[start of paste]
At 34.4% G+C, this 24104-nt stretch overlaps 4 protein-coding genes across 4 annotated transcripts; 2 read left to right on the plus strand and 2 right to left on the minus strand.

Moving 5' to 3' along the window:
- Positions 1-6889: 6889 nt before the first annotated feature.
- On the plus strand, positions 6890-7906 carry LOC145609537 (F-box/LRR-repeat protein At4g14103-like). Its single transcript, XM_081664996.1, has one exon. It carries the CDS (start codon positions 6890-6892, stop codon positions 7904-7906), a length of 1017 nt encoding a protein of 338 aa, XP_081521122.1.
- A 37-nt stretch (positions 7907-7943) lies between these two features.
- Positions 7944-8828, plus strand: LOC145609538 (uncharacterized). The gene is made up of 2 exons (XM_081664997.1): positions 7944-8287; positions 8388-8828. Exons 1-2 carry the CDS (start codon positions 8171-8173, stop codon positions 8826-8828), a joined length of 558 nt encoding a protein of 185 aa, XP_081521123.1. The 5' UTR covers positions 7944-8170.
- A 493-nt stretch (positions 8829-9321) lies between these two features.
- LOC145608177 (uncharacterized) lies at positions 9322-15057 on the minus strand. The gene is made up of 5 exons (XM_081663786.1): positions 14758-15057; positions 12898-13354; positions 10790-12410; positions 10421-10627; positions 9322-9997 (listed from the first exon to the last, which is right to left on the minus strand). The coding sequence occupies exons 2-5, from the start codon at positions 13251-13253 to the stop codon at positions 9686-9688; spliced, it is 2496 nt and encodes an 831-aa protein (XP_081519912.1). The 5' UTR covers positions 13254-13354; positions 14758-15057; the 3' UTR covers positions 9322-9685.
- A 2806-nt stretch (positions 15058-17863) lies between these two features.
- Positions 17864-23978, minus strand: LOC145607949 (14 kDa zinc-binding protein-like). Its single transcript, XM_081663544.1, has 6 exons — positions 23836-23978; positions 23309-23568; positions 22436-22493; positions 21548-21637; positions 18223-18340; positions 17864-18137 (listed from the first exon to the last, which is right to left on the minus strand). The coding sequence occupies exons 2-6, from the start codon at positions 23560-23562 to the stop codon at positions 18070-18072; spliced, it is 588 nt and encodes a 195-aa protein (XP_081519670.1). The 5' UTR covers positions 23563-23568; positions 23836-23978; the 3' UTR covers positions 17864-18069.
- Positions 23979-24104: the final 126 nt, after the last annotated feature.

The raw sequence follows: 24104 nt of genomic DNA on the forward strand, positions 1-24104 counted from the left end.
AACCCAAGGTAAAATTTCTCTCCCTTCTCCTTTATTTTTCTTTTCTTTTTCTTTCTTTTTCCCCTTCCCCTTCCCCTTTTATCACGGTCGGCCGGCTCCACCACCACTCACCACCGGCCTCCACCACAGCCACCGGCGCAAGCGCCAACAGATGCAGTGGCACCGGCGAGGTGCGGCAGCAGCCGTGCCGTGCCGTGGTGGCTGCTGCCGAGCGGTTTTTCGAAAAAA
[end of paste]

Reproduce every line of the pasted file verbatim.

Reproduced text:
At 34.4% G+C, this 24104-nt stretch overlaps 4 protein-coding genes across 4 annotated transcripts; 2 read left to right on the plus strand and 2 right to left on the minus strand.

Moving 5' to 3' along the window:
- Positions 1-6889: 6889 nt before the first annotated feature.
- On the plus strand, positions 6890-7906 carry LOC145609537 (F-box/LRR-repeat protein At4g14103-like). Its single transcript, XM_081664996.1, has one exon. It carries the CDS (start codon positions 6890-6892, stop codon positions 7904-7906), a length of 1017 nt encoding a protein of 338 aa, XP_081521122.1.
- A 37-nt stretch (positions 7907-7943) lies between these two features.
- Positions 7944-8828, plus strand: LOC145609538 (uncharacterized). The gene is made up of 2 exons (XM_081664997.1): positions 7944-8287; positions 8388-8828. Exons 1-2 carry the CDS (start codon positions 8171-8173, stop codon positions 8826-8828), a joined length of 558 nt encoding a protein of 185 aa, XP_081521123.1. The 5' UTR covers positions 7944-8170.
- A 493-nt stretch (positions 8829-9321) lies between these two features.
- LOC145608177 (uncharacterized) lies at positions 9322-15057 on the minus strand. The gene is made up of 5 exons (XM_081663786.1): positions 14758-15057; positions 12898-13354; positions 10790-12410; positions 10421-10627; positions 9322-9997 (listed from the first exon to the last, which is right to left on the minus strand). The coding sequence occupies exons 2-5, from the start codon at positions 13251-13253 to the stop codon at positions 9686-9688; spliced, it is 2496 nt and encodes an 831-aa protein (XP_081519912.1). The 5' UTR covers positions 13254-13354; positions 14758-15057; the 3' UTR covers positions 9322-9685.
- A 2806-nt stretch (positions 15058-17863) lies between these two features.
- Positions 17864-23978, minus strand: LOC145607949 (14 kDa zinc-binding protein-like). Its single transcript, XM_081663544.1, has 6 exons — positions 23836-23978; positions 23309-23568; positions 22436-22493; positions 21548-21637; positions 18223-18340; positions 17864-18137 (listed from the first exon to the last, which is right to left on the minus strand). The coding sequence occupies exons 2-6, from the start codon at positions 23560-23562 to the stop codon at positions 18070-18072; spliced, it is 588 nt and encodes a 195-aa protein (XP_081519670.1). The 5' UTR covers positions 23563-23568; positions 23836-23978; the 3' UTR covers positions 17864-18069.
- Positions 23979-24104: the final 126 nt, after the last annotated feature.

The raw sequence follows: 24104 nt of genomic DNA on the forward strand, positions 1-24104 counted from the left end.
AACCCAAGGTAAAATTTCTCTCCCTTCTCCTTTATTTTTCTTTTCTTTTTCTTTCTTTTTCCCCTTCCCCTTCCCCTTTTATCACGGTCGGCCGGCTCCACCACCACTCACCACCGGCCTCCACCACAGCCACCGGCGCAAGCGCCAACAGATGCAGTGGCACCGGCGAGGTGCGGCAGCAGCCGTGCCGTGCCGTGGTGGCTGCTGCCGAGCGGTTTTTCGAAAAAA